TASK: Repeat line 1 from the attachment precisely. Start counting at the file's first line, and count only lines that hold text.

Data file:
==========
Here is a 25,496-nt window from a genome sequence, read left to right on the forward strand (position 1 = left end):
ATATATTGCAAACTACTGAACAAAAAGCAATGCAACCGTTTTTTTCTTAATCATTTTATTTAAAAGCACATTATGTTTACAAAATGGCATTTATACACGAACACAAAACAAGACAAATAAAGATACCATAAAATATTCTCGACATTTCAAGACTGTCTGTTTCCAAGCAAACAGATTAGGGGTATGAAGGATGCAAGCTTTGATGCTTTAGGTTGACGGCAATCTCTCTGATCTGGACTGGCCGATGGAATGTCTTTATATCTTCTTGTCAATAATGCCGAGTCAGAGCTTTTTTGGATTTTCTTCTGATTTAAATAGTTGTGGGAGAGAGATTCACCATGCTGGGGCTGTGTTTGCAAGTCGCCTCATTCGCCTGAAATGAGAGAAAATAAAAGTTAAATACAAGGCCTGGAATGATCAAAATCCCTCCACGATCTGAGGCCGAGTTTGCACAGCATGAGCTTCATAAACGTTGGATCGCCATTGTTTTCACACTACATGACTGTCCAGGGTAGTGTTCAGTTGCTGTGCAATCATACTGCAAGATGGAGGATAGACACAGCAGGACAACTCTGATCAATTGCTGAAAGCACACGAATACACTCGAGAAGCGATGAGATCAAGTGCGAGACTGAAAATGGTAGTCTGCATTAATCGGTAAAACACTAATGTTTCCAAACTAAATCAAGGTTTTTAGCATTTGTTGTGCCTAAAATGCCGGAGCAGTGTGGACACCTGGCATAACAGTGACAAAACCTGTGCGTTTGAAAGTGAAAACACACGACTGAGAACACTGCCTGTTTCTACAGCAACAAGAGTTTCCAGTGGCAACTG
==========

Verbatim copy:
Here is a 25,496-nt window from a genome sequence, read left to right on the forward strand (position 1 = left end):